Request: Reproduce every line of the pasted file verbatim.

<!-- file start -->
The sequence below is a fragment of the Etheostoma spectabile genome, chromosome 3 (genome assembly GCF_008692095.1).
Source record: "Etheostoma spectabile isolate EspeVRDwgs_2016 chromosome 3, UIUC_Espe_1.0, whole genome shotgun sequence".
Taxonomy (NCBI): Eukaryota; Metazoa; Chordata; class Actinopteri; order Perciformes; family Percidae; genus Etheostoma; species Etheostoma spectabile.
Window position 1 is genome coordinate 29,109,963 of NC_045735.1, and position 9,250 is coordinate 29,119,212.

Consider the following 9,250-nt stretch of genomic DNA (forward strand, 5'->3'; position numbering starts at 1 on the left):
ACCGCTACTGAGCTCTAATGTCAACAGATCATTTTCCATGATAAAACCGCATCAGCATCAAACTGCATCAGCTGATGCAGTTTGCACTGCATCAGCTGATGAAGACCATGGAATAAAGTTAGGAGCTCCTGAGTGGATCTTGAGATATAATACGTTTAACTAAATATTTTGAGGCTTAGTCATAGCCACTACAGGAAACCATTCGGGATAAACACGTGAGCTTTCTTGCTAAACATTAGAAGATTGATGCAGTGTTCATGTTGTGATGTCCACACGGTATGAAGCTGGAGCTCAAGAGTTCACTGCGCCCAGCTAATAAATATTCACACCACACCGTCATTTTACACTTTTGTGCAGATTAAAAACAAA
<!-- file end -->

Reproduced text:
The sequence below is a fragment of the Etheostoma spectabile genome, chromosome 3 (genome assembly GCF_008692095.1).
Source record: "Etheostoma spectabile isolate EspeVRDwgs_2016 chromosome 3, UIUC_Espe_1.0, whole genome shotgun sequence".
Taxonomy (NCBI): Eukaryota; Metazoa; Chordata; class Actinopteri; order Perciformes; family Percidae; genus Etheostoma; species Etheostoma spectabile.
Window position 1 is genome coordinate 29,109,963 of NC_045735.1, and position 9,250 is coordinate 29,119,212.

Consider the following 9,250-nt stretch of genomic DNA (forward strand, 5'->3'; position numbering starts at 1 on the left):
ACCGCTACTGAGCTCTAATGTCAACAGATCATTTTCCATGATAAAACCGCATCAGCATCAAACTGCATCAGCTGATGCAGTTTGCACTGCATCAGCTGATGAAGACCATGGAATAAAGTTAGGAGCTCCTGAGTGGATCTTGAGATATAATACGTTTAACTAAATATTTTGAGGCTTAGTCATAGCCACTACAGGAAACCATTCGGGATAAACACGTGAGCTTTCTTGCTAAACATTAGAAGATTGATGCAGTGTTCATGTTGTGATGTCCACACGGTATGAAGCTGGAGCTCAAGAGTTCACTGCGCCCAGCTAATAAATATTCACACCACACCGTCATTTTACACTTTTGTGCAGATTAAAAACAAA